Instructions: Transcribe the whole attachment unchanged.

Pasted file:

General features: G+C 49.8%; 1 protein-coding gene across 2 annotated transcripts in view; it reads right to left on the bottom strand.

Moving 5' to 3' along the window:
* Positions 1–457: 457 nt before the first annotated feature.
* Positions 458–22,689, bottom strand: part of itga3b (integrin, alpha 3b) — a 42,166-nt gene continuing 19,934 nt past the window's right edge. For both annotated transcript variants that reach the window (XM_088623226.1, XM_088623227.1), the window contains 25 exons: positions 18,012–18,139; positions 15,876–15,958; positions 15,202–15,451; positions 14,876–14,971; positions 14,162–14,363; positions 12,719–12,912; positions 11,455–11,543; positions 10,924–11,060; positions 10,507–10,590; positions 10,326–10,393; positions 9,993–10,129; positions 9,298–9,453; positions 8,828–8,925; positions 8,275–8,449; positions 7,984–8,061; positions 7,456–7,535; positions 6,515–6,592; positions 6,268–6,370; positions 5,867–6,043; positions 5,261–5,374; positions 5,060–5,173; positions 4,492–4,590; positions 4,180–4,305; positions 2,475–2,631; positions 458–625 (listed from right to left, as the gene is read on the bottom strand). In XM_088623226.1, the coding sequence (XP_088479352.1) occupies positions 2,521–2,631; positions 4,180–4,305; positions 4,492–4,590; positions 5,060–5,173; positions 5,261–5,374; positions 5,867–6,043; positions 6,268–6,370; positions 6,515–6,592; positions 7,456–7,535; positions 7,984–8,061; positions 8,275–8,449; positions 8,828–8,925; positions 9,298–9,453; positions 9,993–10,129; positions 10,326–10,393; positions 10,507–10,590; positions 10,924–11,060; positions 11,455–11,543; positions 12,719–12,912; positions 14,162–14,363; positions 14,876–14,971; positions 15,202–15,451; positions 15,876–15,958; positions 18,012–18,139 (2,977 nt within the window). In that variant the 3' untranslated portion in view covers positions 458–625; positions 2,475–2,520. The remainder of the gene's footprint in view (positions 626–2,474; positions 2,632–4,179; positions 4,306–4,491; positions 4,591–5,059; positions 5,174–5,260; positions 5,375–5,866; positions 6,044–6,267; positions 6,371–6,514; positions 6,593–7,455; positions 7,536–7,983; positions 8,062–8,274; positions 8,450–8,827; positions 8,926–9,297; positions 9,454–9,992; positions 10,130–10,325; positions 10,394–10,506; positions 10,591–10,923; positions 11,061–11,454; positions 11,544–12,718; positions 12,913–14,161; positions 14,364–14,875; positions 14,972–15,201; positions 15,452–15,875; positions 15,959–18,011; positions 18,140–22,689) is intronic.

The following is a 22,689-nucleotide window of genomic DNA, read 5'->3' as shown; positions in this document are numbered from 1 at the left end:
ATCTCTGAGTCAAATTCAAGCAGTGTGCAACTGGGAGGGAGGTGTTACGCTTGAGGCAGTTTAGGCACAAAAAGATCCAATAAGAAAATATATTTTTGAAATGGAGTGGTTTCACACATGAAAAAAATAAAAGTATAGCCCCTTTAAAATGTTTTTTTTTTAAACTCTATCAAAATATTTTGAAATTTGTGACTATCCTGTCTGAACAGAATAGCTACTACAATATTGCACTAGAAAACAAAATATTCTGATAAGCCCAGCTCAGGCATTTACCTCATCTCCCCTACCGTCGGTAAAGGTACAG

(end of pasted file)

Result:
General features: G+C 49.8%; 1 protein-coding gene across 2 annotated transcripts in view; it reads right to left on the bottom strand.

Moving 5' to 3' along the window:
* Positions 1–457: 457 nt before the first annotated feature.
* Positions 458–22,689, bottom strand: part of itga3b (integrin, alpha 3b) — a 42,166-nt gene continuing 19,934 nt past the window's right edge. For both annotated transcript variants that reach the window (XM_088623226.1, XM_088623227.1), the window contains 25 exons: positions 18,012–18,139; positions 15,876–15,958; positions 15,202–15,451; positions 14,876–14,971; positions 14,162–14,363; positions 12,719–12,912; positions 11,455–11,543; positions 10,924–11,060; positions 10,507–10,590; positions 10,326–10,393; positions 9,993–10,129; positions 9,298–9,453; positions 8,828–8,925; positions 8,275–8,449; positions 7,984–8,061; positions 7,456–7,535; positions 6,515–6,592; positions 6,268–6,370; positions 5,867–6,043; positions 5,261–5,374; positions 5,060–5,173; positions 4,492–4,590; positions 4,180–4,305; positions 2,475–2,631; positions 458–625 (listed from right to left, as the gene is read on the bottom strand). In XM_088623226.1, the coding sequence (XP_088479352.1) occupies positions 2,521–2,631; positions 4,180–4,305; positions 4,492–4,590; positions 5,060–5,173; positions 5,261–5,374; positions 5,867–6,043; positions 6,268–6,370; positions 6,515–6,592; positions 7,456–7,535; positions 7,984–8,061; positions 8,275–8,449; positions 8,828–8,925; positions 9,298–9,453; positions 9,993–10,129; positions 10,326–10,393; positions 10,507–10,590; positions 10,924–11,060; positions 11,455–11,543; positions 12,719–12,912; positions 14,162–14,363; positions 14,876–14,971; positions 15,202–15,451; positions 15,876–15,958; positions 18,012–18,139 (2,977 nt within the window). In that variant the 3' untranslated portion in view covers positions 458–625; positions 2,475–2,520. The remainder of the gene's footprint in view (positions 626–2,474; positions 2,632–4,179; positions 4,306–4,491; positions 4,591–5,059; positions 5,174–5,260; positions 5,375–5,866; positions 6,044–6,267; positions 6,371–6,514; positions 6,593–7,455; positions 7,536–7,983; positions 8,062–8,274; positions 8,450–8,827; positions 8,926–9,297; positions 9,454–9,992; positions 10,130–10,325; positions 10,394–10,506; positions 10,591–10,923; positions 11,061–11,454; positions 11,544–12,718; positions 12,913–14,161; positions 14,364–14,875; positions 14,972–15,201; positions 15,452–15,875; positions 15,959–18,011; positions 18,140–22,689) is intronic.

The following is a 22,689-nucleotide window of genomic DNA, read 5'->3' as shown; positions in this document are numbered from 1 at the left end:
ATCTCTGAGTCAAATTCAAGCAGTGTGCAACTGGGAGGGAGGTGTTACGCTTGAGGCAGTTTAGGCACAAAAAGATCCAATAAGAAAATATATTTTTGAAATGGAGTGGTTTCACACATGAAAAAAATAAAAGTATAGCCCCTTTAAAATGTTTTTTTTTTAAACTCTATCAAAATATTTTGAAATTTGTGACTATCCTGTCTGAACAGAATAGCTACTACAATATTGCACTAGAAAACAAAATATTCTGATAAGCCCAGCTCAGGCATTTACCTCATCTCCCCTACCGTCGGTAAAGGTACAG